Pornography Claims Rock County

FAIRFIELD – Recent revelations that the state’s highest law enforcement office had opened a file on allegations of computer abuse in the County Administrator’s office have put the County head under a microscope and may force County Council to reevaluate its computer use policies and how those policies are applied.

According to documents obtained from the State Law Enforcement Division (SLED) through a Freedom of Information Act request, SLED opened a case file on Feb. 5 after it was alleged to their office that County Administrator Phil Hinely had been “disseminating pornography to a number of people via the Fairfield County computer system.” The photos associated with these alleged emails were viewed by Doug Barfield, the Sixth Circuit Solicitor, “and his opinion was that (the) images were not illegal,” SLED’s documents state. SLED closed the case on Feb. 21 and reported the matter to David Ferguson, Chairman of Fairfield County Council. Ferguson said he then brought the matter to the full Council at their Feb. 25 work session, but no action was taken.

“The resolution that night (Feb. 25) was to wait and see what the whole truth was,” Ferguson said. “I don’t jump to conclusions. I like to get the truth before I make a decision about someone’s life.”

Responding to questions about the depth of SLED’s involvement in the case, Thom Berry, a spokesperson for the agency, told The Voice last week that SLED did not interview Hinely, nor did SLED examine Hinely’s County computer when looking into the matter.

“We met with someone who provided our agency with the emails,” Berry said. “The emails were reviewed by our agents and with the Solicitor’s Office. As the images were of individuals over the age of 18, there was no violation of criminal law. SLED did not conduct an investigation.”

“At the time, I thought SLED had conducted an investigation,” Councilman Kamau Marcharia said. “It may not be illegal, but there may be a moral issue.”

In addition to the case status report, which marks the case as “closed unless additional information is received,” the SLED documents pertaining to the matter include a screen shot of an email in-box that appears to show 18 emails sent from Hinely’s address between July 27 and Dec. 12, 2010 to an unidentified individual. Also in the documents are three of the alleged emails in full, in a PowerPoint format, and all bearing a date of Feb. 1, 2013 – just four days before SLED opened its case file – in the upper right-hand corner. These alleged emails contain nude and partially nude women in various suggestive poses.

Hinely said that during that six-month period in 2010 he did forward several emails containing inappropriate material, but that it was not a violation of County policy and that he hasn’t done so since. He also said he had never seen the alleged emails contained in the SLED documents.

“I do not recall ever having seen these before,” Hinely said after reviewing the SLED file. “These are in PowerPoint. I don’t even know how to use PowerPoint. None of these came from me.”

Hinely said he never solicited inappropriate emails and only forwarded such emails to people who had sent him similar emails in the past. He ended that practice, he said, long before it ever came to the attention of SLED.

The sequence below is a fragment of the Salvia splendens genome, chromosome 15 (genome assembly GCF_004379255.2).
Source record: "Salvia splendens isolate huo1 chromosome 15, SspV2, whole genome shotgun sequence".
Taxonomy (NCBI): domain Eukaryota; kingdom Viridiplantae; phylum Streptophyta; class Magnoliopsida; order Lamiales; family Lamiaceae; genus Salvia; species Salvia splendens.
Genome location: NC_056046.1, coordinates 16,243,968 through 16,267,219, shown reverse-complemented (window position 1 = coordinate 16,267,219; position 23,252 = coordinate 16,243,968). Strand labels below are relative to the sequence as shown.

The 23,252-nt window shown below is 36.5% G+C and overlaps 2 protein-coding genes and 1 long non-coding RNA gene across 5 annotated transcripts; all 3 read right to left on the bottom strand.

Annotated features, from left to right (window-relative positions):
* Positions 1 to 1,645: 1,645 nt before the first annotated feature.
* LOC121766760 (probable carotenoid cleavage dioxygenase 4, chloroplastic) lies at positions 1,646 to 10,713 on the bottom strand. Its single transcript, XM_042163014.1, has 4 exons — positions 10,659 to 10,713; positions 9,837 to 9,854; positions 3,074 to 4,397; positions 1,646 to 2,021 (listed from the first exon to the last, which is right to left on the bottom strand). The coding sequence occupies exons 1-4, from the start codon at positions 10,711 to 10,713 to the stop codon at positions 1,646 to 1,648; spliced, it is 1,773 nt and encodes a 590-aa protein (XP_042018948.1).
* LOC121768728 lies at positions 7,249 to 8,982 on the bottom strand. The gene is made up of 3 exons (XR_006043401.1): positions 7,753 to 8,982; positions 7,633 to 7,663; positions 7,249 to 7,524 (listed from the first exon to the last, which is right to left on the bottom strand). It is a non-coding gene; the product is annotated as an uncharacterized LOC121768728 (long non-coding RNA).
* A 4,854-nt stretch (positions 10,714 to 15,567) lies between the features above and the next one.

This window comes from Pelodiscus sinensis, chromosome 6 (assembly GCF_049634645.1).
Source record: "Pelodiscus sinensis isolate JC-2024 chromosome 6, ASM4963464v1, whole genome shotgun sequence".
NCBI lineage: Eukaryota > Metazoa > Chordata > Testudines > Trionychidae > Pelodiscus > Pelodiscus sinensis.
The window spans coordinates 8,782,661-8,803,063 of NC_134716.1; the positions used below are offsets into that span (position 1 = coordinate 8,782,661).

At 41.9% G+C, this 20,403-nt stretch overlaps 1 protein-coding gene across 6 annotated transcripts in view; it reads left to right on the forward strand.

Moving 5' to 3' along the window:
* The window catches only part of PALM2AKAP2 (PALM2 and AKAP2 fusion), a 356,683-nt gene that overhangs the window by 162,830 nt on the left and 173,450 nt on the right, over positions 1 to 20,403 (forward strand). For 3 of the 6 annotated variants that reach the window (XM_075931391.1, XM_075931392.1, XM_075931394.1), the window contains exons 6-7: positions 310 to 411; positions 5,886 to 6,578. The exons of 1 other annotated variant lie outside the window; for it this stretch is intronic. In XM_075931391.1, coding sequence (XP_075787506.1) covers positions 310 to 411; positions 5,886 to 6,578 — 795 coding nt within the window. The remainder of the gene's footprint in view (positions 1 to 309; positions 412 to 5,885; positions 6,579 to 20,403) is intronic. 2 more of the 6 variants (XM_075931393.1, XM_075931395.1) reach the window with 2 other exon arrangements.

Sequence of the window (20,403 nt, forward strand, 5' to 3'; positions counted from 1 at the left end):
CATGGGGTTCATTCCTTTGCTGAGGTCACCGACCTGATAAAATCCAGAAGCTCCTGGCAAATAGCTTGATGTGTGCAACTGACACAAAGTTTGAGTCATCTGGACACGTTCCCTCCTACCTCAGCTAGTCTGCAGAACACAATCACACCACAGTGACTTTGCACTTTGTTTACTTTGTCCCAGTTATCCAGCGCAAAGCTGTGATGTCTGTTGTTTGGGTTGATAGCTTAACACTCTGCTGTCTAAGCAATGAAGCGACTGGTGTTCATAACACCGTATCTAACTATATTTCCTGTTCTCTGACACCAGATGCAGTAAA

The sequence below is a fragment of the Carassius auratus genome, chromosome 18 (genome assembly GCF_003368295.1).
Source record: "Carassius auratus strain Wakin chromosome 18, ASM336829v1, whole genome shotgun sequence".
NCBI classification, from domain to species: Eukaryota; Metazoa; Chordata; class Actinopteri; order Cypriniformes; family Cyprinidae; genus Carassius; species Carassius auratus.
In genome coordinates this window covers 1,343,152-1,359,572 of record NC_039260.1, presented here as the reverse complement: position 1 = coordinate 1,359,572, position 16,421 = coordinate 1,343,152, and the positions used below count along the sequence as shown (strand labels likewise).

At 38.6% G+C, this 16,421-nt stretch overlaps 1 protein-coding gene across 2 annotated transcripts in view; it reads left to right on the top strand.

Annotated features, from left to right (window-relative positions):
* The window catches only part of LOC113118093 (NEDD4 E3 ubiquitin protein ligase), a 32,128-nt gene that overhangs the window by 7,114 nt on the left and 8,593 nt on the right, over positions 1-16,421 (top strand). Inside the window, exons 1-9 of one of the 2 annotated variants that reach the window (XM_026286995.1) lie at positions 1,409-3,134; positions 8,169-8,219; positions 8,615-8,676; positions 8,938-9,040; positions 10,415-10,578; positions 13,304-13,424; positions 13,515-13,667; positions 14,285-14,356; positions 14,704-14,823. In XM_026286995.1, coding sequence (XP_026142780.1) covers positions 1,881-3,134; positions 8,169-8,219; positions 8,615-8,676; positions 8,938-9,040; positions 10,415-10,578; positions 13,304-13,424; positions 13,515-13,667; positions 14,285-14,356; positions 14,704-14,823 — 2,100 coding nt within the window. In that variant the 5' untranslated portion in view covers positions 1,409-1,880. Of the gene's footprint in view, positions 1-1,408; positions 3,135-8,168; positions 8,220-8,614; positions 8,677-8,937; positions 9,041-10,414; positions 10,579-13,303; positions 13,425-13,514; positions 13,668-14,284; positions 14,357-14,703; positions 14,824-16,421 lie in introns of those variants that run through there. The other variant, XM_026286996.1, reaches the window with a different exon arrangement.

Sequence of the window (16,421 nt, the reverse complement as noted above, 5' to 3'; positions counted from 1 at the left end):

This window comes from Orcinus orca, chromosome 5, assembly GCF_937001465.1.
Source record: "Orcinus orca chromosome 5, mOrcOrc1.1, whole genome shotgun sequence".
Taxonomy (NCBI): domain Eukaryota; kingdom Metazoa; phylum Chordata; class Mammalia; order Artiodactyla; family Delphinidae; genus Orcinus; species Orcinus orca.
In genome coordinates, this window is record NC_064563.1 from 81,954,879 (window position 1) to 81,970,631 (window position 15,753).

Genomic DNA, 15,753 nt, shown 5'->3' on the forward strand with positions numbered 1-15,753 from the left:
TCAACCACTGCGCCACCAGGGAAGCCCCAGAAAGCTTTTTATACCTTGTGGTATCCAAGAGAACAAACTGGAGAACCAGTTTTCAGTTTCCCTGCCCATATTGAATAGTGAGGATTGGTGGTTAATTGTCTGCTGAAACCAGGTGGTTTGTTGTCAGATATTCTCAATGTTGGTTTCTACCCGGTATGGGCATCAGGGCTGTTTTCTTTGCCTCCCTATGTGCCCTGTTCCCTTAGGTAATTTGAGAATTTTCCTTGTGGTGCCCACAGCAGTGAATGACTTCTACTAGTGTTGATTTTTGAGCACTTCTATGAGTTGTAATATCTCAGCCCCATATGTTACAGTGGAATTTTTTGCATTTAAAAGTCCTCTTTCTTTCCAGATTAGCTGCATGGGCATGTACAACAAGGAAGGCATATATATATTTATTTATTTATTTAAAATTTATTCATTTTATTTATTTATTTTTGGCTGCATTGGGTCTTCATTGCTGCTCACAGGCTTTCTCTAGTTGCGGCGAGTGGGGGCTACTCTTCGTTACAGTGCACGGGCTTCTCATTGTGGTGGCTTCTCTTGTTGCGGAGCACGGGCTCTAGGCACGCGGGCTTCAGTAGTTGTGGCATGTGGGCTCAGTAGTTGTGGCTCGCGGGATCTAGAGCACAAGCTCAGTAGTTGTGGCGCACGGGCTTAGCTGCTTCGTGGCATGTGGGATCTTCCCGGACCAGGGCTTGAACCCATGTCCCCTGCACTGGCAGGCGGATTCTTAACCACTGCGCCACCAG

“About three years ago, for a short period of time, I forwarded single pictures and jokes that would be considered R-rated,” Hinely said. “Then I thought I didn’t need to be doing that and I quit doing it.”

Councilwoman Carolyn Robinson said she had heard about the emails before the Chairman brought it to Council.

“I was not shocked, because I had heard rumors,” Robinson said. “It’s a sad day for Fairfield. I have received many emails from people who are so embarrassed over this.”

Robinson said she had not seen the alleged emails herself, but would like the opportunity to view them before making any decisions about what course of action to take.

Hinely said the County’s policy regarding computer use dates back to 2008 and has evolved over time. It was originally devised to prohibit employees from downloading music and listening to podcasts while at work, which consumes a great deal of bandwidth and slows down internet use across all County computers. The policy has evolved to cover downloading offensive material, but Hinely said he never downloaded anything, only forwarded emails, which would not have been a policy violation. As a contract employee of the Council, Hinely is not directly covered by the County’s employee policies, but that may change.

Wednesday night, after The Voice went to press, Council held a work session to discuss the County’s employment policies.

“Council is going to have to make a decision,” Ferguson said. “It’s all going to come to a resolution Wednesday night.”

Hinely said he welcomed the potential of coming under the regular employee policies, but noted that such a move might present certain difficulties.

“Some things in the policy might conflict with my contract,” Hinely said.

County vehicle use, work hours and pay step increases, for example, which apply to regular employees, would not be applicable to certain contract employees, Hinely said.

“I’ve always acted as if I were covered by the County’s policies,” Hinely said, “but Council will have to officially put me under those policies.”

Had it been discovered that a regular, non-contract employee had been forwarding offensive emails, Hinely said, the County would have told them to stop.

“I was not downloading stuff from the Web, and that’s really what the policy was all about,” Hinely said. “Did I get some emails and forward them to people? Yes. Were they pornography? No. I am not a pornographer. I’m not surfing the Web and downloading porn.”

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